One of the worst pieces of advice we give to people about pursuing a meaningful career is to "follow your passion."
In my experience, most people have a very narrow sense of what they are passionate about and, in many cases, they've lost touch altogether with any sense of passion in their lives. That is often what brings them to seek career advice in the first place. They essentially feel dead inside. Passion is nowhere to be found.
A better plan is what John Stepper calls "purposeful discovery." This is a form of goal-oriented exploration that opens up possibilities and reconnects you to the juiciness of your life.
The Purposeful Discovery Process
You start by defining something you care about. What questions are keeping you up at night? What do you feel yourself drawn to? What big problems do you want to solve? How do you want to grow your "sparks"?
Open yourself to your own curiosity. Follow the energy of what seems interesting or exciting. Pay attention to what you want MORE of in your life.
Recognize that if you are feeling dead inside, you may need to be on the alert for the tiniest seeds of possibility. They will be small sparks, not a raging blaze, and you may have to spend some time intentionally learning about what captures your interest.
Also be aware that what piques your curiosity may have nothing to do with your actual job. Not only is this OK, it's probably preferable. The most fulfilling, profitable work in today's economy is a mash-up of skills and opportunities, bringing together different interests and ideas to form something unique.
And frankly, you are less likely to find your calling when you are following a path already well-worn and defined by others. Be willing to go off-road for awhile.
As you identify avenues for exploration, you can begin to set goals for yourself. At this stage I suggest loose goals--"I want to learn more about X" or "I want to develop my skills in Y."
I love this goal that John Stepper suggests: "Explore what's out there." It's the ultimate goal for when you aren't really sure where you're going.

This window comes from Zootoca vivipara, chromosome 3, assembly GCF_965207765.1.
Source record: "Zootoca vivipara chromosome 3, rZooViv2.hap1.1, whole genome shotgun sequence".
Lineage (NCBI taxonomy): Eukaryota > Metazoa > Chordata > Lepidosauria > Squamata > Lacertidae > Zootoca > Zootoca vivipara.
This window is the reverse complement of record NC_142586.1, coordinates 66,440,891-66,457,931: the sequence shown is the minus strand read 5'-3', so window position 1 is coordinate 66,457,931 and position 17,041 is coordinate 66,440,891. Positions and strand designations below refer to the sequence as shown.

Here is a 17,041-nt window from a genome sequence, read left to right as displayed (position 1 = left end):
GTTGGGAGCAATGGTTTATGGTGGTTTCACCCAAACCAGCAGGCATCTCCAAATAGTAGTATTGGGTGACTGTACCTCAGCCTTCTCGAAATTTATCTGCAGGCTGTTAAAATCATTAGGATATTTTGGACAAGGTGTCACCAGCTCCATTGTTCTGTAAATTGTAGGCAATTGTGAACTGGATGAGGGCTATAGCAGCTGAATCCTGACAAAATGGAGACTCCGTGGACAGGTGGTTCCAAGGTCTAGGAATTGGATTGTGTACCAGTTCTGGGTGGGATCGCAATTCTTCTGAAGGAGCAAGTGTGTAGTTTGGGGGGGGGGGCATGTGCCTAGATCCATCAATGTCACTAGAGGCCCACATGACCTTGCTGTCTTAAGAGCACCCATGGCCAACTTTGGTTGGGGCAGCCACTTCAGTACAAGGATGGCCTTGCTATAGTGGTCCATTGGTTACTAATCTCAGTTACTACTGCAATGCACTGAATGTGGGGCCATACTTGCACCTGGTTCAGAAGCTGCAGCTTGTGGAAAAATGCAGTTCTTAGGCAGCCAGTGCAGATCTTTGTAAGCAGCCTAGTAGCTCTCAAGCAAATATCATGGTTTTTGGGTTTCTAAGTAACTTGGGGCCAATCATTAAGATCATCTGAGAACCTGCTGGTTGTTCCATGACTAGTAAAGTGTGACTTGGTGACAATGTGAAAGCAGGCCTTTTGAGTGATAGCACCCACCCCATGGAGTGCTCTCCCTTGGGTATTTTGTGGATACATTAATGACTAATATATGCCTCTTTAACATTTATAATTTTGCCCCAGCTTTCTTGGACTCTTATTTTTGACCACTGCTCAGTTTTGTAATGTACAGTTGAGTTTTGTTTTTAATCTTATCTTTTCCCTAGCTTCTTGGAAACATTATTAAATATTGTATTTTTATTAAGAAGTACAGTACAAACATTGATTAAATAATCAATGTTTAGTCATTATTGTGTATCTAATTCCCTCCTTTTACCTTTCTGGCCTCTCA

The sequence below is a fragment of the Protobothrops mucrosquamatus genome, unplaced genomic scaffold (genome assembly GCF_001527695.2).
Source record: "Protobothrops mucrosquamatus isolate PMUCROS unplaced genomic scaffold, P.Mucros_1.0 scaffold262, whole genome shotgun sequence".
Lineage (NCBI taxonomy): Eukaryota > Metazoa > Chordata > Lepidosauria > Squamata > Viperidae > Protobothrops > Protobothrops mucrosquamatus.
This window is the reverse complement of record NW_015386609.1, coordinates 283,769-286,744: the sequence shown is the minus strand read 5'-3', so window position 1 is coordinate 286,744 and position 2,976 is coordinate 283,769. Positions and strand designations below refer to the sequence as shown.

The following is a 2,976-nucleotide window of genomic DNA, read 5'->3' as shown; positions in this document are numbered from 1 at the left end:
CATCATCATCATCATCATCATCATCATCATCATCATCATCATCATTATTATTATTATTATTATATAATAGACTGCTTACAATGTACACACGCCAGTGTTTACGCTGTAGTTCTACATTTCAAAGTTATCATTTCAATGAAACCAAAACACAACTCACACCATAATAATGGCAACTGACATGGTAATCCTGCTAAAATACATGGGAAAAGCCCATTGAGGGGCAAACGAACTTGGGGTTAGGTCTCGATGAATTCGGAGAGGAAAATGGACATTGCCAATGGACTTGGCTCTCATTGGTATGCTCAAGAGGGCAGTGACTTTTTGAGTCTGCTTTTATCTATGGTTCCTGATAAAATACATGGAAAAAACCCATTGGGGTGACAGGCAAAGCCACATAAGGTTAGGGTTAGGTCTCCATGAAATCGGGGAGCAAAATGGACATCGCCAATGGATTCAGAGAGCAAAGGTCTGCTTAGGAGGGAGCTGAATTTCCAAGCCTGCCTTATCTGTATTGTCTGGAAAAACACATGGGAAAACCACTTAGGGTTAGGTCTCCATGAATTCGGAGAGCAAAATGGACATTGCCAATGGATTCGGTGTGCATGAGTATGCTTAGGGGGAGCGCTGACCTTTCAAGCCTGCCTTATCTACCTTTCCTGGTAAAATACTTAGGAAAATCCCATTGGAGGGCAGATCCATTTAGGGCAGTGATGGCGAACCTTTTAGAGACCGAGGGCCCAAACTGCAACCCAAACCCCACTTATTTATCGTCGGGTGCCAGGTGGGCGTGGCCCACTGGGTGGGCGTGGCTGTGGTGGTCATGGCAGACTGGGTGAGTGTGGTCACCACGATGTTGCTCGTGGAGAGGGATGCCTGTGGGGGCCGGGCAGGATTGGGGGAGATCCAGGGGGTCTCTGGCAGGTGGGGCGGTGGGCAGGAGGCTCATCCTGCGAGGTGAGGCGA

The point of your goal is to give some sense of purpose to your discovery process, the smallest nudge of guidance to your search.
Once you've set your goal(s), it's time for the discovery portion of "purposeful discovery."
Here, John's Working Out Loud Circles can be really helpful. He provides 12-weeks of purposeful activities that will guide you through a process to achieving the goals you've set, working with others who want to commit to the Working Out Loud process. There's an emphasis on making your work visible, connecting to others with generosity, expanding your circle of connections, and improving your work as you go.
Part of what makes John's Circle process powerful is that you are doing it in community with other seekers. Although this is certainly something you can do on your own, I think you get further faster if you do it with others.
There's also a lot to be said for the accountability that a group can provide. Sometimes it can be too easy for other parts of our lives to intrude, making it less likely that we'll persist.
If 12 weeks feels like too much of a commitment, consider an initial 30-day commitment to discovery. What can you do in 30 days to expose yourself to new possibilities and allow yourself to explore? Treat it like an experiment, where you are just trying some things out to see where they lead.
If you're struggling with how to get started on inspiring yourself, try what The Artist's Way author, Julia Cameron calls Artist's Dates. These are regularly scheduled dates you keep with yourself to explore and try out new things. This is about play and inspiration and does NOT have to be directly related to work. Again, you may find that it's better for you to explore realms outside of what you consider to be your normal work activities. You don't know where it might lead. (Here's a list of 101 Artist Date ideas to spark your imagination).
And don't think that the purposeful discovery process is only useful if you're considering a career change or are unhappy with your current job. It's also an incredibly valuable strategy for life-long learning and development, leading you to grow your skills and create new projects and ideas.
Ultimately, purposeful discovery is about expanding your horizons and exploring new possibilities with intention. I think it's far more powerful advice than just "follow your passion" that will get you much better results in the long run.